July 18 to September 2, 2018
*There will be an exhibition change during the course of exhibition
*Download the list of changes in works on display
The Ryukyu Kingdom developed its distinctive culture through maritime trade. Ryukyu weaving and dyeing established while adopting techniques and materials from other East Asian nations. The beautiful result came to symbolize the Ryukyu Kingdom.
In the art of dyeing, Ryukyu is known for the bingata dyed garments worn primarily by members of the royal family and the aristocracy. The core technique in bingata dyeing is stencil resist dyeing, using paper stencils to produce the motifs that decorate these fabrics. Motifs from the Asian mainland, including the phoenix, dragon, and peony, are combined with characteristically Japanese designs such as pine, cherry, and plum trees, expressed in vivid colors.
Ryukyu textiles also use weaving techniques transmitted from China and Southeast Asia. Among the many types are kasuri (ikat) textiles, in which the yarns are resist-dyed before weaving to create geometric motifs, and hanaori, a floating weave brocade in which floating weft yarns create motifs. These techniques were used meticulously to create a variety of woven fabrics.
Garments for members of the royal family and the aristocracy were made of textiles held to rigorous standards. Design sketches for the woven and dyed motifs were created by artists at the Kaizuri-bugyosho (‘Shell-polishing Office’), a royal facility in the capital, Shuri, responsible for producing superb art and craft objects.
This section offers a view of what those splendid weaving and dyeing techniques created: the Ryukyu Kingdom’s beautiful world of color and design.
Many paintings from the Ryukyu Kingdom were damaged or destroyed during World War II, leaving a full portrait of Ryukyuan achievements in painting shrouded in mystery. Surviving examples and prewar photographs, however, tell us of the superb artistic and technical mastery of the kingdom’s painters. This section primarily presents paintings from the Ryukyuan early modern period (1609–1879).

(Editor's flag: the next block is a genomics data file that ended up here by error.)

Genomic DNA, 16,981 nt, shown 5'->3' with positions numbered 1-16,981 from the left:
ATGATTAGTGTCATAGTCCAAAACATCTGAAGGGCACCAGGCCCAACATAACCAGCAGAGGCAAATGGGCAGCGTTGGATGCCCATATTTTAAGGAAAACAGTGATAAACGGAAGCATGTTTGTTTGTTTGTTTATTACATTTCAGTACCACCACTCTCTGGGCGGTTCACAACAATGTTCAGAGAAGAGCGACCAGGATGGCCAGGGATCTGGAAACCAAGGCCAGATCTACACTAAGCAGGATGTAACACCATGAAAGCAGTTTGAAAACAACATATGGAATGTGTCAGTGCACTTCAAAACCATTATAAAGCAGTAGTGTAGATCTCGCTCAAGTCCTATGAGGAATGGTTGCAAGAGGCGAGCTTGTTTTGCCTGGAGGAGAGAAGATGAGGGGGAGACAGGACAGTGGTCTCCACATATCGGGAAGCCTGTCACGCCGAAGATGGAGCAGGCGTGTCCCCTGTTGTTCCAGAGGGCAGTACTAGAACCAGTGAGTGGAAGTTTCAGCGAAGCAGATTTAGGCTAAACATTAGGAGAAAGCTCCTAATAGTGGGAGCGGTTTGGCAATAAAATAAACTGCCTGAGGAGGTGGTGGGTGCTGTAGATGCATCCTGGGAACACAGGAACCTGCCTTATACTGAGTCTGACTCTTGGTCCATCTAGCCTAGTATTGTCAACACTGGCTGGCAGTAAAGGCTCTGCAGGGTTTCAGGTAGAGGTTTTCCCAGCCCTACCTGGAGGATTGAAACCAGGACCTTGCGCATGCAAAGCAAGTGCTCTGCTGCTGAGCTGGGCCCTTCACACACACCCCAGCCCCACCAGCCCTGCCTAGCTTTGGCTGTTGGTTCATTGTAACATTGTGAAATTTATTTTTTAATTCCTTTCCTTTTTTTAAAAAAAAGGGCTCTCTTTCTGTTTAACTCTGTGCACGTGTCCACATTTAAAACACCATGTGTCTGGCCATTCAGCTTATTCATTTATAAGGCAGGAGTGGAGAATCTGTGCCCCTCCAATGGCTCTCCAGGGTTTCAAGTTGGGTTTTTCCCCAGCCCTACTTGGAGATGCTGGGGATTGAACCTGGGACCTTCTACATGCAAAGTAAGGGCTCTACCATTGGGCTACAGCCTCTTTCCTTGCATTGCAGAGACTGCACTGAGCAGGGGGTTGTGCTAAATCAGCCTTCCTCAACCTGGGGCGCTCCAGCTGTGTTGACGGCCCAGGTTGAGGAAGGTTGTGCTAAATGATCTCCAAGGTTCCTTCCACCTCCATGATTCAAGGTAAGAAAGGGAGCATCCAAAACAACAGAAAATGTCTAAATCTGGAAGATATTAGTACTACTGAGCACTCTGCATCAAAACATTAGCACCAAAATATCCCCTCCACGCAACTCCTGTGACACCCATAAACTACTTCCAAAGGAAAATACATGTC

The royal palace in Shuri is said to have built, through its international network, a magnificent collection of Chinese and Japanese paintings. Ryukyu painting achieved its own distinctive development, stimulated by works from both China and Japan. Some Ryukyuan artists studied with Satsuma domain artists. Others are known to have been sent by the king to Fuzhou, China. Through their experiences, Ryukyu painting is thought to have had a particularly deep connection with the Fuzhou art world.
Most Ryukyuan painters were attached to the Kaizuri-bugyosho (‘Shellpolishing Office’) in Shuri, where they also worked on designs for textiles, lacquerware, and interior decoration. Some, however, were artists directly serving the royal court.
This section explores Ryukyu painting through masterworks by Yamaguchi (Kamiya) Soki (1672–1743), who was attached to the Kaizuri-bugyosho, and Zamami Yosho (1718–67), who was an artist by appointment to the royal court. It also introduces works on the theme of Ryukyuan manners and customs as well as paintings of the Ryukyuan mission, envoys from the Ryukyu Kingdom making their state visit to Edo, a subject that became extremely popular in Edo.
Sho En was crowned king of the Ryukyu Kingdom in the latter half of the fifteenth century. The first-generation Second Sho Dynasty king, he established a dynasty that continued to rule until 1879. The Ryukyu Kingdom achieved recognition by China under the tributary system. Early in the seventeenth century, it was invaded by the Satsuma domain and incorporated into the Japanese shogunate and domain system. Nonetheless, it continued to engage in tribute trade with China and to govern itself as a de facto independent kingdom under a system of dual sovereignty. The royal capital, Shuri, became the locus of a uniquely Ryukyuan culture that brought together the arts of Asia, and Shuri Castle was filled with treasures from China and many other lands.